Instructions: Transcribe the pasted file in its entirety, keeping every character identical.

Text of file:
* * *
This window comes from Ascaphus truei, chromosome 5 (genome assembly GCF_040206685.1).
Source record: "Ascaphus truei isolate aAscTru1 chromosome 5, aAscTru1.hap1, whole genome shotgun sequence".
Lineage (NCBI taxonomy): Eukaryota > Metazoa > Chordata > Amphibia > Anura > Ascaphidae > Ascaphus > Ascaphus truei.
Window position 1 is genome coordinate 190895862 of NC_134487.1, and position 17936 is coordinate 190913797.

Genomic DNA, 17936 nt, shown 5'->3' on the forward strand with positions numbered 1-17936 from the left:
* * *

This window comes from Ascaphus truei, chromosome 5 (genome assembly GCF_040206685.1).
Source record: "Ascaphus truei isolate aAscTru1 chromosome 5, aAscTru1.hap1, whole genome shotgun sequence".
Lineage (NCBI taxonomy): Eukaryota > Metazoa > Chordata > Amphibia > Anura > Ascaphidae > Ascaphus > Ascaphus truei.
Window position 1 is genome coordinate 190895862 of NC_134487.1, and position 17936 is coordinate 190913797.

Genomic DNA, 17936 nt, shown 5'->3' on the forward strand with positions numbered 1-17936 from the left: